You are here

Eternal Descent: Tale Spin

Eternal Descent: Tale Spin

Originally published in Guitar World, April 2010

Guitarist Llexi Leon tells his tales through his art and his music.

 

Many guitar players hope to tell stories through their playing. That’s not a problem for British guitarist Llexi Leon, whose upcoming gothic comic book series Eternal Descent will be accompanied by a CD and digital “virtual comics” that show off the 23-year-old’s impressive shred skills.

“I love writing music that creates an atmosphere,” Leon says. “Yet at the same time, I’m a big fan of epic films and comics that deal with the whole good-versus-evil theme. So I thought, Why not combine the two? And that’s how I came up with Eternal Descent.”

Leon’s vision—that of a fallen hero, a twisted demon, one gorgeous succubus and an army of chart-topping guitar heroes—attracted the attention of the publishing/distribution giant IDW (home of 30 Days of Night, Star Trek, Transformers and G.I. Joe, among others), which rolls out the first installment of Eternal Descent in March. Working with Leon on the musical score is another big-timer, producer/engineer Eddie Kramer (whose credits include none other than Jimi Hendrix and Led Zeppelin). “I got turned on to Llexi through another band I was working with,” Kramer says, “and immediately I said, ‘This guy’s got it all.’ He’s a fantastic musician, yet he’s on the cutting edge of multimedia, which I find very exciting.”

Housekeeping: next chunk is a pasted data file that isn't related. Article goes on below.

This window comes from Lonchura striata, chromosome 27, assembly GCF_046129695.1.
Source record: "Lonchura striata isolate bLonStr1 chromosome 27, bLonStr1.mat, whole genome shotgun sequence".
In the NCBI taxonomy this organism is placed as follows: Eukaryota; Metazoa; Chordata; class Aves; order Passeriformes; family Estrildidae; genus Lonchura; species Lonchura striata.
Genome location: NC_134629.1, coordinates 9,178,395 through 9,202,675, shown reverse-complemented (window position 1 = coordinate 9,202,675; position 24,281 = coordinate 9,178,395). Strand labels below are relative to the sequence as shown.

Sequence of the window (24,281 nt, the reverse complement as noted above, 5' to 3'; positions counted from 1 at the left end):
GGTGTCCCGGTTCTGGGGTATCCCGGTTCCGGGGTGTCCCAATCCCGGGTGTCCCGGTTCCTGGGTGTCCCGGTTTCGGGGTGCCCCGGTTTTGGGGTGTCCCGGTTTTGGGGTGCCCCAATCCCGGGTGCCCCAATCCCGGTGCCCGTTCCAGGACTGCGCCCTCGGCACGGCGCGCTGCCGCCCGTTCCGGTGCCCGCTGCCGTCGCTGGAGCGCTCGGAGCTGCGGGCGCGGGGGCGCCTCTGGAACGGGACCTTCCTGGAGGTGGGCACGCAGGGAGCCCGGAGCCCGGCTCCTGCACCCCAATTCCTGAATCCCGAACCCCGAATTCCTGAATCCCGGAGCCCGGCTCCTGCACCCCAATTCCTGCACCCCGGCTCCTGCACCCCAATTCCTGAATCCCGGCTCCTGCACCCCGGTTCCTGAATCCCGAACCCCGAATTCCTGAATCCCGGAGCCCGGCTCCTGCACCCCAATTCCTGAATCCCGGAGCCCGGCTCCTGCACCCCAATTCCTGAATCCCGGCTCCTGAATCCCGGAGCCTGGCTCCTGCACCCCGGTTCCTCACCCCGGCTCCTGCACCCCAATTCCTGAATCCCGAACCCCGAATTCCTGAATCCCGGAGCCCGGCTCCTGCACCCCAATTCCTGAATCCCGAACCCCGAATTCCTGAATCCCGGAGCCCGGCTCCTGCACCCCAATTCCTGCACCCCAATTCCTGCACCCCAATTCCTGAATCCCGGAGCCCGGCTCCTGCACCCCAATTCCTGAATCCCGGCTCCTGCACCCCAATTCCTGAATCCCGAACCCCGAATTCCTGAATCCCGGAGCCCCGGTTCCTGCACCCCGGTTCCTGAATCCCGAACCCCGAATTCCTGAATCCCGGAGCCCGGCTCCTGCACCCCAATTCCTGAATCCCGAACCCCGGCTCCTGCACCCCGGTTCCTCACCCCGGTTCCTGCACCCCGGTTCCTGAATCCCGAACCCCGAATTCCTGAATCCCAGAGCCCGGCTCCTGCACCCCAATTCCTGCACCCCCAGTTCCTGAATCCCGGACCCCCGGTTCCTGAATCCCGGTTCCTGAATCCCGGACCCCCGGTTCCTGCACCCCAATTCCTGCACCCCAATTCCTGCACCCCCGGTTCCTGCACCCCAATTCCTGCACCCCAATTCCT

Leon and Kramer have created “temp” music for Eternal Descent video promos (using guest guitarists such as Wayne Static from Static-X, Alexi Laiho from Children of Bodom and Ozzy Osbourne’s new axman, Gus G., all of whom will appear as themselves in the comics), and while they’re pleased with the basic tracks, they still have final strings and orchestrations to lay down.

“We’re talking about finishing at Abbey Road Studios,” Leon says. “The only problem is, while we do have sponsors, it’s still a self-funded enterprise—and Abbey Road doesn’t come cheap.”



Applying Modes to Improvised Guitar Solo Ideas, Part 1